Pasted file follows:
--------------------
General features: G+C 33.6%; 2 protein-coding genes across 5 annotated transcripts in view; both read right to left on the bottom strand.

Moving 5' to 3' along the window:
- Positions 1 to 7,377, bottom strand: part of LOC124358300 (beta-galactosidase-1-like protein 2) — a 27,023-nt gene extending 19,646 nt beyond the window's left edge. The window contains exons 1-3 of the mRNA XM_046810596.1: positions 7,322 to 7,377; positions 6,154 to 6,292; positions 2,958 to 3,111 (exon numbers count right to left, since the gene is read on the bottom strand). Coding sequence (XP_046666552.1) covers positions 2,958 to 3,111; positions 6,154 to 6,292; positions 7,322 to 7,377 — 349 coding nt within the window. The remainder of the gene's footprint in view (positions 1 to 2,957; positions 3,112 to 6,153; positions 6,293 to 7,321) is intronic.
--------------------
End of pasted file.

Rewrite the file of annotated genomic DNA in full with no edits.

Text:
General features: G+C 33.6%; 2 protein-coding genes across 5 annotated transcripts in view; both read right to left on the bottom strand.

Moving 5' to 3' along the window:
- Positions 1 to 7,377, bottom strand: part of LOC124358300 (beta-galactosidase-1-like protein 2) — a 27,023-nt gene extending 19,646 nt beyond the window's left edge. The window contains exons 1-3 of the mRNA XM_046810596.1: positions 7,322 to 7,377; positions 6,154 to 6,292; positions 2,958 to 3,111 (exon numbers count right to left, since the gene is read on the bottom strand). Coding sequence (XP_046666552.1) covers positions 2,958 to 3,111; positions 6,154 to 6,292; positions 7,322 to 7,377 — 349 coding nt within the window. The remainder of the gene's footprint in view (positions 1 to 2,957; positions 3,112 to 6,153; positions 6,293 to 7,321) is intronic.